FTL's Dungeon Master, released in 1987 for the Atari ST and a year later for the Amiga, represents a defining moment in the evolution of the computer role-playing game. Although it is certainly not the first 3D real-time computer role playing game (see Dungeons of Daggorath), it's probably the first such game to really hit the mainstream. It was the #1 best selling product on the Atari ST platform, and remains one of the best-known and playable of the early CRPGs. Indeed, I've recently become addicted to the game and will probably not be happy until I've completed it! What I intend to do here is discuss some of the game's more innovative features and try to get at what makes this game so endearing and important.
Many fans of the game were impressed that the storyline was penned by a "real" novelist, one Nancy Holder (one is reminded of the hype surrounding Raymond E. Feist's Krondor games). This story is presented in the game's manual (in italics, of course), and goes on for nearly 20 pages. I suppose it might be "gripping" for those who enjoy artful prose like, "The figure visibly jerked." Suffice it to say, it's a fetch quest for the "Firestaff." Hey, at least it's not an orb.
Perhaps one interesting twist is that the party will be made up of adventurers who have already met their demise in the dungeon. It's your job to either resurrect or reincarnate up to four of these fallen heroes to do your dirty work. It's a nice conceit that probably could've offered substantial replay value--but, ultimately, the only real differences among the heroes are their stats and blocky little portrait. Then again, it's certainly possible for a player to dream up whatever story he or she wishes for the heroes (I'm not sure when it became so unusual for developers to expect more imagination from their gamers!)
From what I've managed to gather, the only version of the game that features an end sequence is the PC port. I've made it to the fourth dungeon and have seen no real evidence of a meta-narrative or internal references to any of the folks mentioned in the story (we could contrast this game with the story-intensive Krondor games mentioned earlier). Fortunately, this isn't the kind of game that needs an intriguing story to engage the player.
Suffice it to say, there are 14 monster, puzzle, and trap-infested levels that you need to explore. Doing so will take time, strategy, and persistence--they don't call it a dungeon crawler for nothing!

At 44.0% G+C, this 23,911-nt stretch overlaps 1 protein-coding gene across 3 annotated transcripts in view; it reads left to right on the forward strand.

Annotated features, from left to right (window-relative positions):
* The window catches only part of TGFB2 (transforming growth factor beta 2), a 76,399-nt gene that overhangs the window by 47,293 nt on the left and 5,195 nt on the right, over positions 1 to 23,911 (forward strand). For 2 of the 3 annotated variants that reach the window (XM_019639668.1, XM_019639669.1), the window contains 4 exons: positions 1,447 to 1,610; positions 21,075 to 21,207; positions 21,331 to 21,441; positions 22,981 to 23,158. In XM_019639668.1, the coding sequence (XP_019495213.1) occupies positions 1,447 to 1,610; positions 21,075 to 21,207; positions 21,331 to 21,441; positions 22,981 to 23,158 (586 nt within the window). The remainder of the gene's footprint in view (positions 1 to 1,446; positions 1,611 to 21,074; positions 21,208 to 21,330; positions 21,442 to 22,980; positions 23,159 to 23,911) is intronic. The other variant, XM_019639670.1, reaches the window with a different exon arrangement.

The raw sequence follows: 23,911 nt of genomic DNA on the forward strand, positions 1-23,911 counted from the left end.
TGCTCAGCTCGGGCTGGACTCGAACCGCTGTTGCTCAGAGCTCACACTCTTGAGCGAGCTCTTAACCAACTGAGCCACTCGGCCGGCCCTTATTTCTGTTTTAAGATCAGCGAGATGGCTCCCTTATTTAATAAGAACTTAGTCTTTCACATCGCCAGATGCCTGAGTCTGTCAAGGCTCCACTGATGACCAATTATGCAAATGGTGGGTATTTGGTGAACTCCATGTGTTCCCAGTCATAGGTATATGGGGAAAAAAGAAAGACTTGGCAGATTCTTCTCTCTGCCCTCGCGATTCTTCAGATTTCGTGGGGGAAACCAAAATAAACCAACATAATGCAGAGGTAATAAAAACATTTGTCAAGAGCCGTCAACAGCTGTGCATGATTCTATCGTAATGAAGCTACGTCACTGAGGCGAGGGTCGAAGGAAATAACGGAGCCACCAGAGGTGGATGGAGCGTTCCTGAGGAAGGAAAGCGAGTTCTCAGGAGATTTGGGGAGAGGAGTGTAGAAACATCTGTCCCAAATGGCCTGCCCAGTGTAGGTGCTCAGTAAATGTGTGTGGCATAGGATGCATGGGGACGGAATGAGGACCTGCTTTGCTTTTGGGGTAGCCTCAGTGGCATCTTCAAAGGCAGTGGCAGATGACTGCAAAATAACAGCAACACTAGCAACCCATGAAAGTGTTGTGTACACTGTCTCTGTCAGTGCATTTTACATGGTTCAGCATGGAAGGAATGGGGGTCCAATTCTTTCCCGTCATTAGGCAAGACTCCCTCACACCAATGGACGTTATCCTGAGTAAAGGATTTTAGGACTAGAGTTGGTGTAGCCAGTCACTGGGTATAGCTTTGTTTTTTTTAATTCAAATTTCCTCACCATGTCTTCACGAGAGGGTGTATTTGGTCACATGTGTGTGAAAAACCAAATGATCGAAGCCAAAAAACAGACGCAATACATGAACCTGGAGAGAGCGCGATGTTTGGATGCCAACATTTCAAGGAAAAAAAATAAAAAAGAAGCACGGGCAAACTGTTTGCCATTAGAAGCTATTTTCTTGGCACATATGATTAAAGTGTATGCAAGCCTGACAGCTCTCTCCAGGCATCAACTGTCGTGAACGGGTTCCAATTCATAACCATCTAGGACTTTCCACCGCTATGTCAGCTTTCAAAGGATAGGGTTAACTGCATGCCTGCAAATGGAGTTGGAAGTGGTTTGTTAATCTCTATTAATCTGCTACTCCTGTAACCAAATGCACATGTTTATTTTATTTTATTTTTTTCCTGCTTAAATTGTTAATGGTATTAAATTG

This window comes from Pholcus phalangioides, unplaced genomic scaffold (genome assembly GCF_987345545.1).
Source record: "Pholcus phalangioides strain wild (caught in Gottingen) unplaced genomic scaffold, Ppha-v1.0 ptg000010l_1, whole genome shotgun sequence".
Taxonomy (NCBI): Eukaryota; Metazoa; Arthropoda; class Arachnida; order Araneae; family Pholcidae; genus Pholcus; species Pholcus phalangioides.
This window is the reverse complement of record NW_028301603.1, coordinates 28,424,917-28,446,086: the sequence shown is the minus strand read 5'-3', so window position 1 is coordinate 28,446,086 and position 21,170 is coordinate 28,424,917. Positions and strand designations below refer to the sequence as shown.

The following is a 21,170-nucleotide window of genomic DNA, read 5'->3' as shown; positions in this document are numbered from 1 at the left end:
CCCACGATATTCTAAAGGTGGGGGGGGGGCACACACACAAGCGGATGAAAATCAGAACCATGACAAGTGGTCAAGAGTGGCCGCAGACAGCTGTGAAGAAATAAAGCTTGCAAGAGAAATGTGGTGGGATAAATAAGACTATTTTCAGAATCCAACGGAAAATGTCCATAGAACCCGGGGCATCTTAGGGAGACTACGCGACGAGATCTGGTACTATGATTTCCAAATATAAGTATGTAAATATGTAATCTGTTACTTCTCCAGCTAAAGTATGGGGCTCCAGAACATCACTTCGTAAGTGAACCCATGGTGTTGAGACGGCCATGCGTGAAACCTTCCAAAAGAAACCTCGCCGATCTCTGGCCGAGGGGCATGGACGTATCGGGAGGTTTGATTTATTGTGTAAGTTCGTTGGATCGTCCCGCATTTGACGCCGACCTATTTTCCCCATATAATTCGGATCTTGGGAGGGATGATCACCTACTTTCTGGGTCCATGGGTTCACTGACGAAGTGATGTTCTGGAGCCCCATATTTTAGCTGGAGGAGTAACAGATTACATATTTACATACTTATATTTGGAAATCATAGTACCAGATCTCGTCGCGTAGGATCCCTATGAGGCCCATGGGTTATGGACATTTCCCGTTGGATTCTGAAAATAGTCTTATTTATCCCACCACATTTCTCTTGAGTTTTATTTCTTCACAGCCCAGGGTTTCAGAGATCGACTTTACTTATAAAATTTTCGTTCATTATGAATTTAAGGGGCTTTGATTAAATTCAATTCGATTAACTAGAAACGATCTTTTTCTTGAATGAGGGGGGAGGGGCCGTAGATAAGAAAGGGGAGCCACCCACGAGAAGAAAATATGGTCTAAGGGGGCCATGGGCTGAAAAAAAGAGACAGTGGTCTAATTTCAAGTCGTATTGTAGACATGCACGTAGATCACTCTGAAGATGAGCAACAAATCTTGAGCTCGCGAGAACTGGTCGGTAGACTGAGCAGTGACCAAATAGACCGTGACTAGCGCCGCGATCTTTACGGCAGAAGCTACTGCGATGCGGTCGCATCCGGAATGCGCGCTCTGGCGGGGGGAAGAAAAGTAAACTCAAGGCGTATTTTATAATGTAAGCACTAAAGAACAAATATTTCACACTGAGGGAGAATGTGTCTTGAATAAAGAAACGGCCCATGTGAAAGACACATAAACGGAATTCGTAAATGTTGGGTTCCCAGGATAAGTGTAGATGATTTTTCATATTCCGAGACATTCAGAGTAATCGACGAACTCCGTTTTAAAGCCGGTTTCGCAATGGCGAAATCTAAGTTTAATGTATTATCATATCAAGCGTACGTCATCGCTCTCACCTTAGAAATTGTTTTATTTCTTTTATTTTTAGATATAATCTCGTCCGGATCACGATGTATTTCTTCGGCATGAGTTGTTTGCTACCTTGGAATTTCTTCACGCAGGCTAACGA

By 1987, the CRPG was a fairly well-developed genre of computer game. There were several popular series, such as Origin's Ultima, Sir-Tech's Wizardry, and Electronic Arts' Bard's Tale, and SSI's first Gold Box game, Pool of Radiance, would show up just a year later. While some of these games offered first-person, 3D perspective and "random encounters" that could happen even if the player was away from the keyboard, they were primarily "turn-based" games. In other words, game time proceeded in discrete segments, a setup which was great for strategy but not so good for generating tension and anxiety. What FTL Games did with Dungeon Master was to return to the arcade-like action of earlier 3D games like the aforementioned Dungeons of Daggorath and 3D Monster Maze.
The monsters living in the dungeons in Dungeon Master don't just stand around as the player explores the dungeon. They roam about, picking up objects and tracking the player. Furthermore, they don't wait for the player to make decisions during combat. It's up to the player to plan ahead, and be ready to move the mouse quite furiously once the action begins. The combat sequences demand a great deal of attention and reflexes from the sweaty-palmed player. Those familiar with NES games like Final Fantasy know something of the speed and precision this game requires.
Dungeon Master is also one of the first CRPGs to make extensive use of the mouse as an input device. In the Atari ST version, this is implemented somewhat clumsily, with the directional keys located on-screen. To move about, players have to continuously click these buttons with the mouse, which gets tiresome pretty quickly. The Amiga version improves on this by allowing movement with the numeric keypad (there also two "rotate" buttons that come in very handy). Everything else is controlled via a fairly intuitive system of left and right-button mouse clicks. Although a bit overwhelming at first, after fifteen minutes or so, the system begins to make sense and everything falls into place.